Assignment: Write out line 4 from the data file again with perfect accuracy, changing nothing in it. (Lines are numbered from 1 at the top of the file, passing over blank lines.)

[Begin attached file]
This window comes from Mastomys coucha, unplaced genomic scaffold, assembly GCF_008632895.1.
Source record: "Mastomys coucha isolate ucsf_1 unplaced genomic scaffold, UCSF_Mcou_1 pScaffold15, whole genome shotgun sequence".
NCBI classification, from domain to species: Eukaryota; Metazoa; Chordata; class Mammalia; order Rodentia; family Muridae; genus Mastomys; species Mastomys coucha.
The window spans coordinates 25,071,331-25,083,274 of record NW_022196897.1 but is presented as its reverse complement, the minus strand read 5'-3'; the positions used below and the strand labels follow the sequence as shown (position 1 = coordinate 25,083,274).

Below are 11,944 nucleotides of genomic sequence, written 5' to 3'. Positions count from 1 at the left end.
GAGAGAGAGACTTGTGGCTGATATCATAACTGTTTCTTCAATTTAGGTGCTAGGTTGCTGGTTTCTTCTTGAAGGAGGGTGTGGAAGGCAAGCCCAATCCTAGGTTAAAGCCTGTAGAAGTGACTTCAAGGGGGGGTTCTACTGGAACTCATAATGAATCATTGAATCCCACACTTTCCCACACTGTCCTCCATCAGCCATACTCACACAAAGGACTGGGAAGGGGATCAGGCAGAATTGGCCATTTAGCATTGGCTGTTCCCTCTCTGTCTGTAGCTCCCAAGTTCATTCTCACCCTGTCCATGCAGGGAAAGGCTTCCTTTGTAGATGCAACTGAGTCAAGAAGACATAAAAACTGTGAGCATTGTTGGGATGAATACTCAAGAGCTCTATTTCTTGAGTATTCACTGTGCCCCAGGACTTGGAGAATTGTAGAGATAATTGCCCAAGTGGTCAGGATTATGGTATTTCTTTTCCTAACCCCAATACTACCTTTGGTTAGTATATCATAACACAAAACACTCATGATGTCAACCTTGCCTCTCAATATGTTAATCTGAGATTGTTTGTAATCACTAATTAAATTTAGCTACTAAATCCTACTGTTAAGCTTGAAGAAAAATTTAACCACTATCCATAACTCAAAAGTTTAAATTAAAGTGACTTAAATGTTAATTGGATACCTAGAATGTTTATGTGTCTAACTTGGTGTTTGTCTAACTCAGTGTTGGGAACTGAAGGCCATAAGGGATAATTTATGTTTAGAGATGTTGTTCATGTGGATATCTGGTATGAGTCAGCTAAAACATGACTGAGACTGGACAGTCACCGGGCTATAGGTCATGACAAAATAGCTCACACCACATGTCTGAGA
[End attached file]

The window spans coordinates 25,071,331-25,083,274 of record NW_022196897.1 but is presented as its reverse complement, the minus strand read 5'-3'; the positions used below and the strand labels follow the sequence as shown (position 1 = coordinate 25,083,274).